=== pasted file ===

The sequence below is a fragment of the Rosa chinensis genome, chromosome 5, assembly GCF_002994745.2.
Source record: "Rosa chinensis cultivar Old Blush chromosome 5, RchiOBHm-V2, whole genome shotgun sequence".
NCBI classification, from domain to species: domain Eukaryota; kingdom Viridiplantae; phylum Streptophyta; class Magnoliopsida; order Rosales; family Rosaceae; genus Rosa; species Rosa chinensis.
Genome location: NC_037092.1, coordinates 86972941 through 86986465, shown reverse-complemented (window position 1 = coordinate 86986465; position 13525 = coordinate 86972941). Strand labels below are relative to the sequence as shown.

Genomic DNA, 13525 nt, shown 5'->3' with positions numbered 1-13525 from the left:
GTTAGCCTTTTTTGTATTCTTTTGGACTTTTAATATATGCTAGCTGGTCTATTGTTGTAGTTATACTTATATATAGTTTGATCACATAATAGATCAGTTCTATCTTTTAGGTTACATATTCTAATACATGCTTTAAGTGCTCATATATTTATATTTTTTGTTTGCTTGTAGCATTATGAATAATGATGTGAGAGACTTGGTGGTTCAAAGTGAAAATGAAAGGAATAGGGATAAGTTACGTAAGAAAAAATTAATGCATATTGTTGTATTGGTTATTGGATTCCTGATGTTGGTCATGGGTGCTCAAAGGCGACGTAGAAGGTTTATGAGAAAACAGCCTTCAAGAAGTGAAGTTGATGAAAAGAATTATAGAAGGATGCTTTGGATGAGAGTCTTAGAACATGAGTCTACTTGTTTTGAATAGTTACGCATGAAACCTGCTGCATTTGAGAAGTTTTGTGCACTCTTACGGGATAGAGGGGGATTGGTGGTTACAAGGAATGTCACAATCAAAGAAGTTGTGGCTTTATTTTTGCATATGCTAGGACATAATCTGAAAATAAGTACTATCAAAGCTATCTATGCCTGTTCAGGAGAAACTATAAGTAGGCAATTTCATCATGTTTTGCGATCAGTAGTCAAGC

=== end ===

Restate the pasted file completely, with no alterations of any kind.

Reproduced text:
The sequence below is a fragment of the Rosa chinensis genome, chromosome 5, assembly GCF_002994745.2.
Source record: "Rosa chinensis cultivar Old Blush chromosome 5, RchiOBHm-V2, whole genome shotgun sequence".
NCBI classification, from domain to species: domain Eukaryota; kingdom Viridiplantae; phylum Streptophyta; class Magnoliopsida; order Rosales; family Rosaceae; genus Rosa; species Rosa chinensis.
Genome location: NC_037092.1, coordinates 86972941 through 86986465, shown reverse-complemented (window position 1 = coordinate 86986465; position 13525 = coordinate 86972941). Strand labels below are relative to the sequence as shown.

Genomic DNA, 13525 nt, shown 5'->3' with positions numbered 1-13525 from the left:
GTTAGCCTTTTTTGTATTCTTTTGGACTTTTAATATATGCTAGCTGGTCTATTGTTGTAGTTATACTTATATATAGTTTGATCACATAATAGATCAGTTCTATCTTTTAGGTTACATATTCTAATACATGCTTTAAGTGCTCATATATTTATATTTTTTGTTTGCTTGTAGCATTATGAATAATGATGTGAGAGACTTGGTGGTTCAAAGTGAAAATGAAAGGAATAGGGATAAGTTACGTAAGAAAAAATTAATGCATATTGTTGTATTGGTTATTGGATTCCTGATGTTGGTCATGGGTGCTCAAAGGCGACGTAGAAGGTTTATGAGAAAACAGCCTTCAAGAAGTGAAGTTGATGAAAAGAATTATAGAAGGATGCTTTGGATGAGAGTCTTAGAACATGAGTCTACTTGTTTTGAATAGTTACGCATGAAACCTGCTGCATTTGAGAAGTTTTGTGCACTCTTACGGGATAGAGGGGGATTGGTGGTTACAAGGAATGTCACAATCAAAGAAGTTGTGGCTTTATTTTTGCATATGCTAGGACATAATCTGAAAATAAGTACTATCAAAGCTATCTATGCCTGTTCAGGAGAAACTATAAGTAGGCAATTTCATCATGTTTTGCGATCAGTAGTCAAGC